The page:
The contrast between the prestigious Oxford University Press (OUP) and its selection of Gen Z slang word “rizz” as its word of the year is nothing short of comedic.
The term—an abbreviation of charisma—is defined as “style, charm, or attractiveness; the ability to attract a romantic or sexual partner,” according to OUP’s Monday announcement. It can also be used as a verb.
“Rizz is a term that has boomed on social media and speaks to how language that enjoys intense popularity and currency within particular social communities—and even in some cases lose their popularity and become passé—can bleed into the mainstream,” Casper Grathwohl, President of Oxford Languages, said in the statement.
Rizz, which first emerged in 2022, was popularized this year in part by actor Tom Holland’s viral interview with Buzzfeed in June. The 27-year-old actor said he has “limited rizz” compared to his brother who has “ultimate rizz.” In the same interview, he alluded to his romantic relationship with Spiderman co-star Zendaya: "It definitely helps when the characters you’re playing are falling in love with one another. You can sort of blur the lines a little bit," he said.
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The word rizz topped a list of eight words, selected by Oxford, that the press says reflect the “mood, ethos, or preoccupations of the past year.” Over 30,000 members of the public voted across four days to create a shortlist, which included 'Swiftie,' a term given to Taylor Swift fans; 'prompt,' an instruction input into artificial intelligence platforms like ChatGPT; and 'situationship,' an informal romantic connection. The final selection was made by Oxford’s language experts.
Oxford compared the evolution of the word rizz from charisma to the commonly used words like fridge and flu, which are isolations of embedded syllables from refrigerator and influenza.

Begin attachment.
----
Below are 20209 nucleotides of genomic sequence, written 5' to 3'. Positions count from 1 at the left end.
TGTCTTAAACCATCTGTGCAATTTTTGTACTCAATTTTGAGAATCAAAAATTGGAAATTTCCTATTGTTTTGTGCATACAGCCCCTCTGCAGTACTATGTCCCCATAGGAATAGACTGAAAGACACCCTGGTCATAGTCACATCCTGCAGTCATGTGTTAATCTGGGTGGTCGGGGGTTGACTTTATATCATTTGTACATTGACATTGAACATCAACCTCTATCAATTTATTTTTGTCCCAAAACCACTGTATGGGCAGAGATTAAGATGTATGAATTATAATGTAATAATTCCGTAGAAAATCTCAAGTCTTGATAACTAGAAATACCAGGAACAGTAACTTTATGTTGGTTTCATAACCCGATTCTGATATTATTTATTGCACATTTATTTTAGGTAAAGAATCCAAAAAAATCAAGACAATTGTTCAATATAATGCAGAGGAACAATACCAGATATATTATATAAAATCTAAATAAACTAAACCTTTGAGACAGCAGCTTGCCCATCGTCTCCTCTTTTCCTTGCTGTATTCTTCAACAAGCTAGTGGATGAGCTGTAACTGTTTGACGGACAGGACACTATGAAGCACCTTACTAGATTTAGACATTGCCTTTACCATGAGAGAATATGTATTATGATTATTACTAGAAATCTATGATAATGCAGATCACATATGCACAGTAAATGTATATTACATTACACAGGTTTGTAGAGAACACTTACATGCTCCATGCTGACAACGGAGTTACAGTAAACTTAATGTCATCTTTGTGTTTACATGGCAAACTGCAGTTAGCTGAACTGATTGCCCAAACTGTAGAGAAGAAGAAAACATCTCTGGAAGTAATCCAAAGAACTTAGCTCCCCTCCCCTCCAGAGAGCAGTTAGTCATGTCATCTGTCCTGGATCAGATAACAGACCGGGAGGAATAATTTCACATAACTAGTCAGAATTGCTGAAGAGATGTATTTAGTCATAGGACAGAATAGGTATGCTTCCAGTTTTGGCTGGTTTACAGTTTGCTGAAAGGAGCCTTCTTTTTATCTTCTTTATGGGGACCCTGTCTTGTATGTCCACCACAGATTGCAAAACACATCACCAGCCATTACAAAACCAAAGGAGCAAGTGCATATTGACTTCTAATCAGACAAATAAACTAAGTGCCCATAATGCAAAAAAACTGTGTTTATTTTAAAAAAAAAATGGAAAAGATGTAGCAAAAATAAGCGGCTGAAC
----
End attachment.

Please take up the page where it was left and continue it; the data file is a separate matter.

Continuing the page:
“This is a story as old as language itself, but stories of linguistic evolution and expansion that used to take years can now take weeks or months," Grathwohl said. "The spike in usage data for rizz goes to prove that words and phrases that evolve from internet culture are increasingly becoming part of day-to-day vernacular and will continue to shape language trends in the future."
Last year, OUP made a similarly colloquial selection for its 2022 word of the year with the phrase "goblin mode," a term for "unapologetically self-indulgent, lazy, slovenly, or greedy" behavior. After the COVID-19 pandemic saw a wave of so-called goblin behavior, the word received an astounding 93% of the total, at 318,956 votes.
“Given that last year ‘goblin mode’ resonated with so many of us following the pandemic,” Grathwohl said, “it’s interesting to see a contrasting word like rizz come to the forefront, perhaps speaking to a prevailing mood of 2023 where more of us are opening ourselves up after a challenging few years and finding confidence in who we are.”
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Write to Armani Syed at firstname.lastname@example.org